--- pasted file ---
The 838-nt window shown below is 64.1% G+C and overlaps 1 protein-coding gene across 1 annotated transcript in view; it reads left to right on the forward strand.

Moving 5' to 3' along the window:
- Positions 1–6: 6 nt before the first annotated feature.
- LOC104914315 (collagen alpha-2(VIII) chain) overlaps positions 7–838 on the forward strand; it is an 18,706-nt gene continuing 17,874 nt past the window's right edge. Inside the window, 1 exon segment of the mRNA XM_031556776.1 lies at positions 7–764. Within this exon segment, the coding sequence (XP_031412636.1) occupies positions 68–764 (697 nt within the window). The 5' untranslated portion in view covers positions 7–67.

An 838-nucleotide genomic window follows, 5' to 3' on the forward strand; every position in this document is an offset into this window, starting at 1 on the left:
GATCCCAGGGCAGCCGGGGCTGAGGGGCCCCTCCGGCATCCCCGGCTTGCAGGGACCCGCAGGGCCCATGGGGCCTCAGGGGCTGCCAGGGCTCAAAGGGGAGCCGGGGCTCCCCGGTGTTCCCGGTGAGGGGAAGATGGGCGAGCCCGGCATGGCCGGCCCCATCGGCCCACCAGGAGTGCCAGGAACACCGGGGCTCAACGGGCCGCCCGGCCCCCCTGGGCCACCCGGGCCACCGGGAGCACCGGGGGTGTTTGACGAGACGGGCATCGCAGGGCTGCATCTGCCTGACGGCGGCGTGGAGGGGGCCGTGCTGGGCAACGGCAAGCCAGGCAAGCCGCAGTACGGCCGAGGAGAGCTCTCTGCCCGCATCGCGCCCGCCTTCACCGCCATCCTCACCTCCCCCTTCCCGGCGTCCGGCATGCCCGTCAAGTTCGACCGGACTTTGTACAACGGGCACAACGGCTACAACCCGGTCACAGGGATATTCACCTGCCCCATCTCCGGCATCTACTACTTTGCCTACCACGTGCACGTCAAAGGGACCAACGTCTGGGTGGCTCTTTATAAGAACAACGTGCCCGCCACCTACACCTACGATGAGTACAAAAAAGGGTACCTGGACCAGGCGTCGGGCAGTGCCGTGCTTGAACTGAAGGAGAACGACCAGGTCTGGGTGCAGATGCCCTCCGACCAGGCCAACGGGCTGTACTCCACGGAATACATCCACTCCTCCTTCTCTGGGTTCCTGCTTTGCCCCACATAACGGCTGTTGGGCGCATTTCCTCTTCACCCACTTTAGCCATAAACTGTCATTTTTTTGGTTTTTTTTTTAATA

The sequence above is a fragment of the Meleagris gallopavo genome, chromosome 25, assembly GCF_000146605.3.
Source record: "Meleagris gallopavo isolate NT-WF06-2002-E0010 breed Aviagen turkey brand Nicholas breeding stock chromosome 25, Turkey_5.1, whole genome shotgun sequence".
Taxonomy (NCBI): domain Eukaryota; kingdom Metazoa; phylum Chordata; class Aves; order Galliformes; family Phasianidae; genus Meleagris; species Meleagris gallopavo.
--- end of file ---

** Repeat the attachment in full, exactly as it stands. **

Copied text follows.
The 838-nt window shown below is 64.1% G+C and overlaps 1 protein-coding gene across 1 annotated transcript in view; it reads left to right on the forward strand.

Moving 5' to 3' along the window:
- Positions 1–6: 6 nt before the first annotated feature.
- LOC104914315 (collagen alpha-2(VIII) chain) overlaps positions 7–838 on the forward strand; it is an 18,706-nt gene continuing 17,874 nt past the window's right edge. Inside the window, 1 exon segment of the mRNA XM_031556776.1 lies at positions 7–764. Within this exon segment, the coding sequence (XP_031412636.1) occupies positions 68–764 (697 nt within the window). The 5' untranslated portion in view covers positions 7–67.

An 838-nucleotide genomic window follows, 5' to 3' on the forward strand; every position in this document is an offset into this window, starting at 1 on the left:
GATCCCAGGGCAGCCGGGGCTGAGGGGCCCCTCCGGCATCCCCGGCTTGCAGGGACCCGCAGGGCCCATGGGGCCTCAGGGGCTGCCAGGGCTCAAAGGGGAGCCGGGGCTCCCCGGTGTTCCCGGTGAGGGGAAGATGGGCGAGCCCGGCATGGCCGGCCCCATCGGCCCACCAGGAGTGCCAGGAACACCGGGGCTCAACGGGCCGCCCGGCCCCCCTGGGCCACCCGGGCCACCGGGAGCACCGGGGGTGTTTGACGAGACGGGCATCGCAGGGCTGCATCTGCCTGACGGCGGCGTGGAGGGGGCCGTGCTGGGCAACGGCAAGCCAGGCAAGCCGCAGTACGGCCGAGGAGAGCTCTCTGCCCGCATCGCGCCCGCCTTCACCGCCATCCTCACCTCCCCCTTCCCGGCGTCCGGCATGCCCGTCAAGTTCGACCGGACTTTGTACAACGGGCACAACGGCTACAACCCGGTCACAGGGATATTCACCTGCCCCATCTCCGGCATCTACTACTTTGCCTACCACGTGCACGTCAAAGGGACCAACGTCTGGGTGGCTCTTTATAAGAACAACGTGCCCGCCACCTACACCTACGATGAGTACAAAAAAGGGTACCTGGACCAGGCGTCGGGCAGTGCCGTGCTTGAACTGAAGGAGAACGACCAGGTCTGGGTGCAGATGCCCTCCGACCAGGCCAACGGGCTGTACTCCACGGAATACATCCACTCCTCCTTCTCTGGGTTCCTGCTTTGCCCCACATAACGGCTGTTGGGCGCATTTCCTCTTCACCCACTTTAGCCATAAACTGTCATTTTTTTGGTTTTTTTTTTAATA

The sequence above is a fragment of the Meleagris gallopavo genome, chromosome 25, assembly GCF_000146605.3.
Source record: "Meleagris gallopavo isolate NT-WF06-2002-E0010 breed Aviagen turkey brand Nicholas breeding stock chromosome 25, Turkey_5.1, whole genome shotgun sequence".
Taxonomy (NCBI): domain Eukaryota; kingdom Metazoa; phylum Chordata; class Aves; order Galliformes; family Phasianidae; genus Meleagris; species Meleagris gallopavo.